Greatness does not always tally with momentousness. Origin of Species is a milestone in human history. Darwin could easily have botched it, in which case the errors would have been used to defer the acceptance of evolution, perhaps by decades. Even though he probably was a plagiarising hoaxster, we think he was not a charlatan. In our opinion, Charles Darwin should be remembered as one of Britain's most momentous scientists. He is not in the 'Premier League' of Newton, Faraday, Maxwell, J J Thomson and Cavendish, but perhaps he is in the 'Championship' along with Boyle, Crick, Dalton, Davy, Dirac, Fleming, Franklin, Harvey, Hooke, Joule, Kelvin, Lister, Rutherford, Strutt, Wren and, of course, Wallace.
Darwin was born and brought up in Shrewsbury. He studied in Edinburgh and Cambridge, then spent five years touring the South American coast on HMS Beagle. Happily for fans, this experience seems to have killed off his wanderlust. Apart from two years in Gower Street, London, he lived the remainder of his life at Down House, Orpington. This is where he wrote Origin of Species and most of his other works.
We structured our visits around the recording locations where Melvyn Bragg's made his 'Darwin: In Our Time' Radio 4 show, only we started in Shrewsbury.
Charles Darwin was born in Mount House (which confusingly refers to itself as 'The Mount') on 12th February, 1809. We know because there is a plaque on the gate that says so.
Mount House is a 15 minute walk from the town centre, on a different loop of the River Severn known as Frankwell. We parked in the Ravens Meadows car park. Frankwell footbridge is right outside. Having crossed the Severn, we walked west along the north river bank to Frankwell (the road), crossed the giant roundabout with a wood in the middle, then walked 200m or so further west along Frankwell (the road). The entrance is on the north side of the road, up a narrow windy track/road.
The building was commission by Charles Darwin's father Robert, a doctor. He used it as his surgery as well as the family home. The District Valuers have been using it as their office since 2004. It was very quiet when we were there. Perhaps they are moving out. Someone in the grounds told us that it might be converted into a tourist attraction. They already encourage tourists to wander around the grounds, although there is not much to see. Apparently appointments can be made to see the inside, including the room where Darwin was born, but we were too late. The only impression we took away is that the Darwins must have been pretty wealthy.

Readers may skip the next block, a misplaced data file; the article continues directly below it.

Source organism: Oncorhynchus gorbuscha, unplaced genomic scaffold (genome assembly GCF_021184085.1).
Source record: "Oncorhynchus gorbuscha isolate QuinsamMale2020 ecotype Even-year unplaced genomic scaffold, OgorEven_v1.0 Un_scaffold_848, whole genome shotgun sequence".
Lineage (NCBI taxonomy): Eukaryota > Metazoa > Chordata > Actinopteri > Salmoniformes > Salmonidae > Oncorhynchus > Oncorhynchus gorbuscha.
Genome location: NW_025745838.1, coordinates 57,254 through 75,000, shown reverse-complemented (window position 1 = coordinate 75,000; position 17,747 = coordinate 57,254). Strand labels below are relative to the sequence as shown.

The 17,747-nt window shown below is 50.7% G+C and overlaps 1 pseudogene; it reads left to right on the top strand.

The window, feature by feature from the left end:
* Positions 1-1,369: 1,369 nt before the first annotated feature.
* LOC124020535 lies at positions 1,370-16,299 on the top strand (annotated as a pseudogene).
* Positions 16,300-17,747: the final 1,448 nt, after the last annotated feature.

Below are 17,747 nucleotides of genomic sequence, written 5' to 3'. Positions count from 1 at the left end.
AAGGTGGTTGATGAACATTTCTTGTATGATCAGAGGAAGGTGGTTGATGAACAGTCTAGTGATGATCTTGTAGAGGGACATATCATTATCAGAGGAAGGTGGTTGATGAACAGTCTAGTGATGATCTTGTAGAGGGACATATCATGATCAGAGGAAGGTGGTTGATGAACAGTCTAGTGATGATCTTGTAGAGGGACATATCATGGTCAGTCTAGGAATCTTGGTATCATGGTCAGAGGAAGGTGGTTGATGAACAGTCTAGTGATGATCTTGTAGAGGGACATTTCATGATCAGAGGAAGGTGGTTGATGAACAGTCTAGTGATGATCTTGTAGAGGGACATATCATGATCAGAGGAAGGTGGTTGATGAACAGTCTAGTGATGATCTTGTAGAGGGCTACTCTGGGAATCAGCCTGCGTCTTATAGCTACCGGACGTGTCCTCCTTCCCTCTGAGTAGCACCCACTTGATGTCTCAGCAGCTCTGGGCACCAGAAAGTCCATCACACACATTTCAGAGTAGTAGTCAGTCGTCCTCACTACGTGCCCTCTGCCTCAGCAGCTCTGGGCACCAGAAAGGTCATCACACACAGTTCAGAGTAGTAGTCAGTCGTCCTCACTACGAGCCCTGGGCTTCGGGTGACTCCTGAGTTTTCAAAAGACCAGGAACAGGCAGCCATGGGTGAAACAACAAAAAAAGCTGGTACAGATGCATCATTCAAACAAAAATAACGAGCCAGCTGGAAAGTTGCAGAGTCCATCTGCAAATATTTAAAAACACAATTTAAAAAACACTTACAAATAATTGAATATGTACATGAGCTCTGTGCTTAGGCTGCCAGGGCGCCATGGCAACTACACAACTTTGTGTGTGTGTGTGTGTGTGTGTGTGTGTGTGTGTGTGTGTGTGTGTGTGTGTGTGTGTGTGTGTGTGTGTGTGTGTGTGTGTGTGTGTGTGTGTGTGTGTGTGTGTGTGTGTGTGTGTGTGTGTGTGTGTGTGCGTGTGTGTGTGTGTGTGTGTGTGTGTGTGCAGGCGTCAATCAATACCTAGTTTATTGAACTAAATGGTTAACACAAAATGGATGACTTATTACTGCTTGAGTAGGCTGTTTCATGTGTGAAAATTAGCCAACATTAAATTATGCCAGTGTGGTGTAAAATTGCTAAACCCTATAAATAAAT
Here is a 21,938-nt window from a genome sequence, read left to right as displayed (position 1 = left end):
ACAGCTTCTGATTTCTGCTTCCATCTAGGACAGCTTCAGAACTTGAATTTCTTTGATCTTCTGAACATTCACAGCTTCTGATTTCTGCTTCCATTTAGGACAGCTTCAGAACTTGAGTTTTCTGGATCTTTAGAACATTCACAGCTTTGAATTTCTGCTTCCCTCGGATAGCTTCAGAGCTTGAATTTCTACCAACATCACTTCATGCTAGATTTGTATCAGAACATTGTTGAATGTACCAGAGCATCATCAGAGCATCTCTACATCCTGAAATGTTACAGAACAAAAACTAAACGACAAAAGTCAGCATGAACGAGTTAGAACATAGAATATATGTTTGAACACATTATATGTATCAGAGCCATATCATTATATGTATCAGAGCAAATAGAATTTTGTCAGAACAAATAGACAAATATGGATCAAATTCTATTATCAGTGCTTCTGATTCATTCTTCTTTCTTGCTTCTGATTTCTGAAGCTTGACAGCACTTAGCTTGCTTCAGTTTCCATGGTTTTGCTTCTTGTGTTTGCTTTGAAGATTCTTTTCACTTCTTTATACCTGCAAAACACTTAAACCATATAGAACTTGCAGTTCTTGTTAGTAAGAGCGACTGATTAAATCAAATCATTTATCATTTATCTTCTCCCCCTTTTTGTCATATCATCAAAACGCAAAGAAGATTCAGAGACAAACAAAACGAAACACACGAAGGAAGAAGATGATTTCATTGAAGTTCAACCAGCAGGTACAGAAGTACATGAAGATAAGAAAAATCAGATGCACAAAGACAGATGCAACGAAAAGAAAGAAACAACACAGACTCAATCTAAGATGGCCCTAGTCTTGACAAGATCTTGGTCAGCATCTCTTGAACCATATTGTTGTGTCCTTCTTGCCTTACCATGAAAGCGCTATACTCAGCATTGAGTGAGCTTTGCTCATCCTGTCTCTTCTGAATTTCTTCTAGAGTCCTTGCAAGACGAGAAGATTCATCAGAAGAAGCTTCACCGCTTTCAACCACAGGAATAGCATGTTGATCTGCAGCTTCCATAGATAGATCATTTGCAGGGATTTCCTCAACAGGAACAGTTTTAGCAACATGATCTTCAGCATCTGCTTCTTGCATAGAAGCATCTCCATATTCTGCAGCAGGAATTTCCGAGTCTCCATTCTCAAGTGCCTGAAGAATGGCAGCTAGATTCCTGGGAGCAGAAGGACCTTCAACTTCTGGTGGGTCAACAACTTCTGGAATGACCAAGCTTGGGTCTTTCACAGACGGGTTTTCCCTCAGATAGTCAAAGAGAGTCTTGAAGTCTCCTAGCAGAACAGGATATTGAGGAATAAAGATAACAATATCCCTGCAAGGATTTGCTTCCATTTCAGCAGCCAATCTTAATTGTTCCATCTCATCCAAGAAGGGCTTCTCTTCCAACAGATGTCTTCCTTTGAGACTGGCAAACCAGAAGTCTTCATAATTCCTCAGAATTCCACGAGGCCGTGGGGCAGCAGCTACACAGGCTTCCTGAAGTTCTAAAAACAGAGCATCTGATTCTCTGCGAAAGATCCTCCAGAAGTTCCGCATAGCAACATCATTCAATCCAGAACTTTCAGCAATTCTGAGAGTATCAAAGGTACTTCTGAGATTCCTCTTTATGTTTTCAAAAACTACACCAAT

Saving us some work, the Royal Mail commissioned a 'Darwin's Shrewsbury' tour map to celebrate the 200th anniversary of Darwin's birth. We walked back to Shrewsbury town centre across Welsh Bridge. We enjoyed the 'COMMIT NO NUISANCE' message engraved into the southern abutment, which apparently is a Victorian euphemism not to urinate in public. The tour starts at Darwin Gate (1 on the map above), 200m south of the bridge along Mardol. It is a modern sculpture that looks like three steak knives stabbed into the ground.
From Darwin's Gate, the tour route is south down Claremont Street then left into Bellstone. 30m along Bellstone on the right is the sign and iron gated entrance to Morris Hall. Through the gates at the end of the courtyard is the glacial boulder (2), shown above, after which the road is named. Darwin is known to have seen and touched it. Perhaps it inspired his interest in geology and therefore natural sciences. An awful lot of people must have touched it since, because it is now mirror smooth on the top. Look out for the beetle way-marker on the ground.
Next stop is 13 Claremont Hill (3), back up Bellstone, then 30m on the left up Claremont Hill. It is where Darwin was educated before he went to school. Look out for the ammonite way-marker outside.
At the top of Claremont Hill, 50m along St Chad's on the left is St Chad's church (4). It is one of only five round churches in England, and the only one dating from Georgian times. Darwin was Christened here and attended services with his mother when he was very young. The 1985 version of 'Christmas Carol' starring George C. Scott was filmed here. The Scrooge headstone from that film is still in the graveyard. Look out for the newt way-marker outside.
Right opposite St Chad's is 'The Quarry Park' (5), Shrewsbury's main recreational area. Half way between the road and the river is 'The Dingle', a former quarry that has been converted into a sunken garden. The pond in the middle is where Darwin fished for newts. MB were dragged here as children, because the park was renovated and maintained by Percy Thrower, the first TV gardener and a hero of our father. Thrower lived in Quarry Lodge, beside The Dingle, for most of his adult life. It has a blue plaque.
Back to St Chad's Terrace and east until it changes to Murivance and then intersects with Belmont. Head north up Belmont for 300m where it merges into Milk Street and turn right into Wyle Cop. The Lion Hotel (6) is 50m along on the right. It is an old coaching inn, from where Darwin left for Plymouth and the Beagle. Look out for the Beagle way-marker.